As early as 1836 some of Löwenstein's poems had been printed in the journals of Silesia; and his reputation was established by the appearance in 1846 of his Der Kindergarten, a collection of songs for children. In 1848 he with David Kalisch and Ernest Dohm founded the well-known Kladderadatsch, of which he became one of the chief editors.
The revolution of 1848 found Löwenstein on the liberal side, and he was expelled from Prussia in 1849 for his political activity. Returning to Berlin in 1850, he resumed the editorship of Kladderadatsch and continued in this capacity for 37 years. In 1863 he became editor also of the political part of the Gerichtszeitung. In 1887 he retired from public life.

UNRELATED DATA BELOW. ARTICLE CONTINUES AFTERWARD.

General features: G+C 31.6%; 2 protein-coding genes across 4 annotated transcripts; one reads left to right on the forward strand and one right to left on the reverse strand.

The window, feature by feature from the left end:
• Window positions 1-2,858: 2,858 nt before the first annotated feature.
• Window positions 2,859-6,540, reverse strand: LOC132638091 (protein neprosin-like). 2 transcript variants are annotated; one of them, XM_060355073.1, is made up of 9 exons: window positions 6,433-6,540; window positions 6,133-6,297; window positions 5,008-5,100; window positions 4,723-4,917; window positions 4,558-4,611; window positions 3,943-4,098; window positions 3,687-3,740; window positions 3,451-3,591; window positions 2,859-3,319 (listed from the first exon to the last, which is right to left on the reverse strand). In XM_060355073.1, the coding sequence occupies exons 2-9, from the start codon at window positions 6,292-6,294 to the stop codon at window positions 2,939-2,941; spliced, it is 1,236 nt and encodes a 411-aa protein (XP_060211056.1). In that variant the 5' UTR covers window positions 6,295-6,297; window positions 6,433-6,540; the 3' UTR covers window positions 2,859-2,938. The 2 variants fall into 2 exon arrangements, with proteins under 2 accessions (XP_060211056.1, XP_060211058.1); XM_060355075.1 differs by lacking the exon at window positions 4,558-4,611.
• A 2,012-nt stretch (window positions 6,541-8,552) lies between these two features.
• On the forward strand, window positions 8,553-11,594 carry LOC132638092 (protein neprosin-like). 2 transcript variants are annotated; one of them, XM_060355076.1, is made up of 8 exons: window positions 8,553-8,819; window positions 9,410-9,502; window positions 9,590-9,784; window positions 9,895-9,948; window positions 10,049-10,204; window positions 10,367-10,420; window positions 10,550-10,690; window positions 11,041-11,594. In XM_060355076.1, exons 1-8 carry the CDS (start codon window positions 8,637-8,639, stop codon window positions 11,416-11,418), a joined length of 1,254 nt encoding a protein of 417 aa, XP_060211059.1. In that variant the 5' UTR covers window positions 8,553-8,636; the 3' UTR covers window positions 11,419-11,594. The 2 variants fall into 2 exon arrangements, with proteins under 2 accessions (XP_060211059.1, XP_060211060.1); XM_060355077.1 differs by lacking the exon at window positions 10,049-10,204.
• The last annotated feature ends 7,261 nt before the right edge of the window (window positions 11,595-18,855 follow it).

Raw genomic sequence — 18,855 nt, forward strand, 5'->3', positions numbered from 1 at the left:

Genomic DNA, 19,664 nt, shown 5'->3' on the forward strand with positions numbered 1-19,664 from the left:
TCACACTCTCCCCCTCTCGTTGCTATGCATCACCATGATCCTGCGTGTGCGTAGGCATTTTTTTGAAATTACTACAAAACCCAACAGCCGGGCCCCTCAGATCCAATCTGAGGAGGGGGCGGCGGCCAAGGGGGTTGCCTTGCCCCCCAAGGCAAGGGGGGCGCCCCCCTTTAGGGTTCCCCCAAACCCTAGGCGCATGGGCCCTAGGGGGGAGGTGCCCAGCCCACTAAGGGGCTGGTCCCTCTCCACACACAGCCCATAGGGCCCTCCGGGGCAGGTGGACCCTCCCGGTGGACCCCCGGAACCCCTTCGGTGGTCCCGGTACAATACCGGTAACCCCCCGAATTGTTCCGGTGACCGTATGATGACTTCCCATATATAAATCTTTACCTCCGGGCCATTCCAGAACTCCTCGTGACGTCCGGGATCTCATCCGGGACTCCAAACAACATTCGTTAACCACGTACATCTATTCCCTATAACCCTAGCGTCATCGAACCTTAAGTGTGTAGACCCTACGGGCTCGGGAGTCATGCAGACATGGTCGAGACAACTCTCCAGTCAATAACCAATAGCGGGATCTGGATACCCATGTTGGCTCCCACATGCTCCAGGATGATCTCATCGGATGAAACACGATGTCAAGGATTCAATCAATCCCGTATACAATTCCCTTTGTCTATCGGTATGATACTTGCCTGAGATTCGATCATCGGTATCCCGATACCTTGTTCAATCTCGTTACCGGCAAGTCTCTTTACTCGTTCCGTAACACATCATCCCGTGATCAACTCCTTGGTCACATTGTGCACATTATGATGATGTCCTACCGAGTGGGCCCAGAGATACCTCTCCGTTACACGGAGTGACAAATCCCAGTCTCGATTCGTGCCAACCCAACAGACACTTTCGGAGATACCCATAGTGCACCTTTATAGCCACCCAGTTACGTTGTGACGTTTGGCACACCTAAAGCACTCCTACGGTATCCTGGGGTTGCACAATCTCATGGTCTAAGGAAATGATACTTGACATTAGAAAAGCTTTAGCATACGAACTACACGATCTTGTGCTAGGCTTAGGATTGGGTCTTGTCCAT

Besides his Der Kindergarten, he wrote Ehret die Frauen, Berlin, 1874, and many songs, most of which were set to music.
His political poems in the Kladderadatsch gained him a wide reputation, especially those written during the eventful period 1860-80.
His grave is preserved in the Protestant Friedhof III der Jerusalems- und Neuen Kirchengemeinde (Cemetery No. III of the congregations of Jerusalem's Church and New Church) in Berlin-Kreuzberg, south of Hallesches Tor.
- This article incorporates text from a publication now in the public domain: Isidore Singer & Frederick T. Haneman (1901–1906). "Löwenstein, Rudolf". In Singer, Isidore; et al. Jewish Encyclopedia. New York: Funk & Wagnalls Company.
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